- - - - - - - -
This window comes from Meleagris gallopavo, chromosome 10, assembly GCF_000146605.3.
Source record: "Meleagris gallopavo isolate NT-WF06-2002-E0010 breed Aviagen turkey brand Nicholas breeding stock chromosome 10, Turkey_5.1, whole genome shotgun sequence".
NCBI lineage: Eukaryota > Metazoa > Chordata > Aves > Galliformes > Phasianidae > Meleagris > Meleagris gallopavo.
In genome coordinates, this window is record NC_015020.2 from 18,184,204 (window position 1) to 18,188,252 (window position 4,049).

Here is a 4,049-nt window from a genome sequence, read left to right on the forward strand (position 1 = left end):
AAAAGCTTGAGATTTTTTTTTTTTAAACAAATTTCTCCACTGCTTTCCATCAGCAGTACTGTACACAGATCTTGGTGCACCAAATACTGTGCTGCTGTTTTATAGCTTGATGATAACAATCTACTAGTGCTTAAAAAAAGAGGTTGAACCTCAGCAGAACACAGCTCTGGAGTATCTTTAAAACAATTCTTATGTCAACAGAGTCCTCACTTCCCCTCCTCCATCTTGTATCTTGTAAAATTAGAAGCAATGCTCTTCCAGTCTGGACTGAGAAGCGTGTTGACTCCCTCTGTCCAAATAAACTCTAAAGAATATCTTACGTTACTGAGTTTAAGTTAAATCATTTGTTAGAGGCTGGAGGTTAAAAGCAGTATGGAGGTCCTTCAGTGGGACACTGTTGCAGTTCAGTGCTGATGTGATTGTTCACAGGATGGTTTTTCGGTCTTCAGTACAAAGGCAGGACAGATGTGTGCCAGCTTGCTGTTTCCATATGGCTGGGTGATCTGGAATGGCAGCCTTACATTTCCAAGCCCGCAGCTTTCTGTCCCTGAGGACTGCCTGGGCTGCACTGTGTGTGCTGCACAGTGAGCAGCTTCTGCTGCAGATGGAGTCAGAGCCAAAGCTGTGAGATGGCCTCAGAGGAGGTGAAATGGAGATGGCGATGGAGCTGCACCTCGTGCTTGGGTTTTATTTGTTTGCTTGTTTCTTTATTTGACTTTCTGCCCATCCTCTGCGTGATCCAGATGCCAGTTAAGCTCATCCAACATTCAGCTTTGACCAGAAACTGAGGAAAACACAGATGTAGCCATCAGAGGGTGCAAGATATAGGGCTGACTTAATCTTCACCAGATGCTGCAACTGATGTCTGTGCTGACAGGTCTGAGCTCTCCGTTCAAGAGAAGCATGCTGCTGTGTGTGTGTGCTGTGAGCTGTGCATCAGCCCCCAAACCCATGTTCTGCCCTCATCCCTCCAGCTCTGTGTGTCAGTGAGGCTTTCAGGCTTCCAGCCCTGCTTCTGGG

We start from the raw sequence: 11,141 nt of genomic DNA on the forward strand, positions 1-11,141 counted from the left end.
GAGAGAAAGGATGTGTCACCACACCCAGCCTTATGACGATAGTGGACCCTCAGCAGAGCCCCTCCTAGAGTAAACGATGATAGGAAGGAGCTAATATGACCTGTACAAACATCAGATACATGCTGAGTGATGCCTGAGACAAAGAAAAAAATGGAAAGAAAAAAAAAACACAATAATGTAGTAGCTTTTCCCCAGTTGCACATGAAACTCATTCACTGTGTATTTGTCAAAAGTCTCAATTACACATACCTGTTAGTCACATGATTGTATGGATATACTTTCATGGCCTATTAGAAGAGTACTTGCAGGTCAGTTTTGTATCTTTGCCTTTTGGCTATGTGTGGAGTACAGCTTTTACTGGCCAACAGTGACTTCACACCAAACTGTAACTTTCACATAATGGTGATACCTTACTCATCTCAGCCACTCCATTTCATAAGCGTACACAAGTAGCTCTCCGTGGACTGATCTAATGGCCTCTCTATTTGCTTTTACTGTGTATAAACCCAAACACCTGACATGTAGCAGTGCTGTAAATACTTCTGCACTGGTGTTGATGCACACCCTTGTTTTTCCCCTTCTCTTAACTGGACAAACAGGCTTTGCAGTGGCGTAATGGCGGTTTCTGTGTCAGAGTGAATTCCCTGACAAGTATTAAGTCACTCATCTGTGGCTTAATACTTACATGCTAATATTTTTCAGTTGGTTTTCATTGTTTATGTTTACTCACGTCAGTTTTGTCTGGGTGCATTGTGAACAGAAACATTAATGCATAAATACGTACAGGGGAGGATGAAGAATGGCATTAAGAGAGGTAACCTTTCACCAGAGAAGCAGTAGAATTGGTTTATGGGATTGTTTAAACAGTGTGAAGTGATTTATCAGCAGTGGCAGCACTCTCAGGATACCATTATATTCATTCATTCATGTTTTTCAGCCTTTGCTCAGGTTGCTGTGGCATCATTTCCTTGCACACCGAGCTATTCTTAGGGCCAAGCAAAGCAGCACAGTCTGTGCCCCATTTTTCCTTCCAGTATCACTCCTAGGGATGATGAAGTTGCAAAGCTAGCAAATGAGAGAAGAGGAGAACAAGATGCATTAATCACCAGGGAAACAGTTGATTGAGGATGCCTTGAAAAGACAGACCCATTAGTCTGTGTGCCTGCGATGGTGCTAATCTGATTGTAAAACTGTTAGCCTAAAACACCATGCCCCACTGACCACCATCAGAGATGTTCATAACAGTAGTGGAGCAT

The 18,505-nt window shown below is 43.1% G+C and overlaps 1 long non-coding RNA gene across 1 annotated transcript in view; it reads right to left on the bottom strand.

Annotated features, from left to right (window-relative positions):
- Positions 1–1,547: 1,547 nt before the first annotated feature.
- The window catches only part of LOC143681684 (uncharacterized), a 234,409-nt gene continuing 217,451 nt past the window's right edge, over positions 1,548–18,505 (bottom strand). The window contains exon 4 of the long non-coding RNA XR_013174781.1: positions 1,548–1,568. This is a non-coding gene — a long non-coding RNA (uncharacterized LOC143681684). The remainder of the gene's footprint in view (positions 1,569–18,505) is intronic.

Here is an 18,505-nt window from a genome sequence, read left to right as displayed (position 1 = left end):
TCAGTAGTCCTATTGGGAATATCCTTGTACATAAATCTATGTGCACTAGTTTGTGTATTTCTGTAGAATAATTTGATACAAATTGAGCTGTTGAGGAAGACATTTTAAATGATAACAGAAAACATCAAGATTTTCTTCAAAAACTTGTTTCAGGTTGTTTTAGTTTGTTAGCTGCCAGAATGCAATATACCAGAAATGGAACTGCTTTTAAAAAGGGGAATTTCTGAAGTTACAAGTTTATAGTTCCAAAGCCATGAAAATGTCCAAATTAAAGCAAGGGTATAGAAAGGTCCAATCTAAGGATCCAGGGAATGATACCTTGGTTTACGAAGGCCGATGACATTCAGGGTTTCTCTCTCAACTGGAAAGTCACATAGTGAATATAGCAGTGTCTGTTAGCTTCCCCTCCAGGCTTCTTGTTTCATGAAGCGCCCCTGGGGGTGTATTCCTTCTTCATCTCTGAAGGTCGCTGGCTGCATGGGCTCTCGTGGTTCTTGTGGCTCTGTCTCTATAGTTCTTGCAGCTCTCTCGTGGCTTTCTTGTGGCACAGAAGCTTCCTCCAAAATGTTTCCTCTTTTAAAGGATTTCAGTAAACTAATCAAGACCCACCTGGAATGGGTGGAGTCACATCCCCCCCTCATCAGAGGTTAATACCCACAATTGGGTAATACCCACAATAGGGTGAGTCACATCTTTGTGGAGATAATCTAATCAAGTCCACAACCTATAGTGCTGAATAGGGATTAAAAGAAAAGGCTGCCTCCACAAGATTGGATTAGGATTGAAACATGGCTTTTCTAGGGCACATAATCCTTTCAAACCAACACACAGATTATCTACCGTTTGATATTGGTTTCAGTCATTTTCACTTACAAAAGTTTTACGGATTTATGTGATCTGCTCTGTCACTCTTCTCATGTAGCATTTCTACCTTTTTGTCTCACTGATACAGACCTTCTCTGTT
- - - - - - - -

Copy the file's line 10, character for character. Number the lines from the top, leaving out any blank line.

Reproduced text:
Annotated features, from left to right (window-relative positions):